Moreover, in the 7th century, in 692 to be precise, the Council in Trullo, also known as the Quinisextum Council, held in Constantinople, expressly forbade the consumption of any food containing blood. Not only, but the punishments for those who contravened were severe: excommunication for the people and dismissal for the priests. It was only later, from the end of the 19th century, that foods containing blood as an ingredient began to be tolerated.  These include a number of preparations, such as sweet black pudding in Lucania and Campania, black pudding from the British Isles, Schwarzsauersuppe (black sour soup) from northern Germany, Polish czernina (another soup) or Vietnamese tiết canh, made with blood and freshly slaughtered duck meat.
Blood, usually mixed with cubes of pork fat, is also used to make various sausages, such as German Blutwurst, Spanish morcilla, and boudeun from Valle d’Aosta. The blood also acts as a binding agent and can be used to make civet, a brown sauce, or to accompany game.

Consumption of blood is often seasonal and, due to the limited shelf life of the food, is usually associated with the period when animals (e.g. pigs) are slaughtered.
In some populations, the blood of animals can also be used without killing them. For example, the Masai take blood from the arteries in the neck of the cattle they raise and consume it warm or after mixing it with milk; the animal usually recovers relatively quickly.

The prohibition imposed on Noah in Genesis 9:3-6 was valid for all his descendants and did not include only animal blood, a principle highlighted in the 1st century when Christians were commanded at the meeting known as the Council of Jerusalem to ‘abstain from blood’ (Acts 15:28,29).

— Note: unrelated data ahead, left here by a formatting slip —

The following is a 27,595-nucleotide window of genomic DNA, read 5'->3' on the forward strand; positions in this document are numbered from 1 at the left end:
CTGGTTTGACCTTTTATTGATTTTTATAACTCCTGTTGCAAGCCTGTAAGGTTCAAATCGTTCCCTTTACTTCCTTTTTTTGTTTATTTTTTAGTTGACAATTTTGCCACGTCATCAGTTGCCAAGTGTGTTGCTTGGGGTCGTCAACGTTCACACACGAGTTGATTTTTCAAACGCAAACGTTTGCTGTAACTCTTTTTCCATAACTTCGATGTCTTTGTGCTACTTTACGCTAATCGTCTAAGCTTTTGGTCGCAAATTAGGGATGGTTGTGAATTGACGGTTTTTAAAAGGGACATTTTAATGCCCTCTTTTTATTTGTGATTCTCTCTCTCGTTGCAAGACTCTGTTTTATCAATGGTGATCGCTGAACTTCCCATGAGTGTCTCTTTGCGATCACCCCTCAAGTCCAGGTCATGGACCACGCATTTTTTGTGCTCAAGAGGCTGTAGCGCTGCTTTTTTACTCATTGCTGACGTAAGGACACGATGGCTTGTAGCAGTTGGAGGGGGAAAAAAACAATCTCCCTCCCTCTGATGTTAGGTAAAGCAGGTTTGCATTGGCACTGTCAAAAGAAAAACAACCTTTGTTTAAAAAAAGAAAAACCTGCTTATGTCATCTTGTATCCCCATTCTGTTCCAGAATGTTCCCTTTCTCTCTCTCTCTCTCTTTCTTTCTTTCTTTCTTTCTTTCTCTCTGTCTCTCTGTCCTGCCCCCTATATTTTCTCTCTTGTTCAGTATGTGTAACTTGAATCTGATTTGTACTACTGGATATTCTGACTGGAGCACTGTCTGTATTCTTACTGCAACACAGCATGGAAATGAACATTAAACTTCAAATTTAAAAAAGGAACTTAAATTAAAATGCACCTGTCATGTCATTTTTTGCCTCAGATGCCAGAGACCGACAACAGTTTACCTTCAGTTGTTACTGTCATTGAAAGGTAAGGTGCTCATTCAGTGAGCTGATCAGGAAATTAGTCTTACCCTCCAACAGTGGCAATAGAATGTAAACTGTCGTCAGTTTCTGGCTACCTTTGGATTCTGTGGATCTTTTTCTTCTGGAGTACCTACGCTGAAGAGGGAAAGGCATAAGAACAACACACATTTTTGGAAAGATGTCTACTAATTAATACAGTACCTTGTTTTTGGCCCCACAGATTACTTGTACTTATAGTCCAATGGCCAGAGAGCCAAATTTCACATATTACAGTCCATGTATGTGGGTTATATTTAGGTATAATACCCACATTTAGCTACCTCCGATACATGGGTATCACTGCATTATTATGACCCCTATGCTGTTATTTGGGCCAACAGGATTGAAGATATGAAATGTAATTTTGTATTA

In biblical Judaism, the taboo on blood, as a ‘sacred prohibition or ban’, dates back to the dawn of time. Genesis describes the first generations of men as vegetarians, eating mainly fruit (1: 29). In the transition from vegetarian to post-diluvian carnivorous diets, the first blood taboo was born. According to the narrative, God gave Noah permission to kill animals for food with a strict condition: “Only you shall not eat the flesh with its life, that is, its blood” (9:3).

How then did the use of animal blood in various recipes of various peoples come to be tolerated, as described above? Well, perhaps because Jesus himself allowed it. A Jew of the tribe of David, he hated Jewish formalisms. Therefore, speaking of food he said, “Do you not understand that whatever enters a man from without cannot defile him, because it does not enter his heart but his belly and goes down into the sewer?” (Mark 7:14,19).

Such a sentence might make one smile, yet Jesus uttered it. We can thus conclude that Christians, with the exception of a few minor groups (Jehovah’s Witnesses, Adventists), do not know or practice forms of food deprivation/exclusion for religious purposes.

Returning to our subject today, foods cooked with blood do not have many takers, except in areas where these dishes are traditional. Beyond religious precepts, this habit remains a matter of taste and as such, very personal.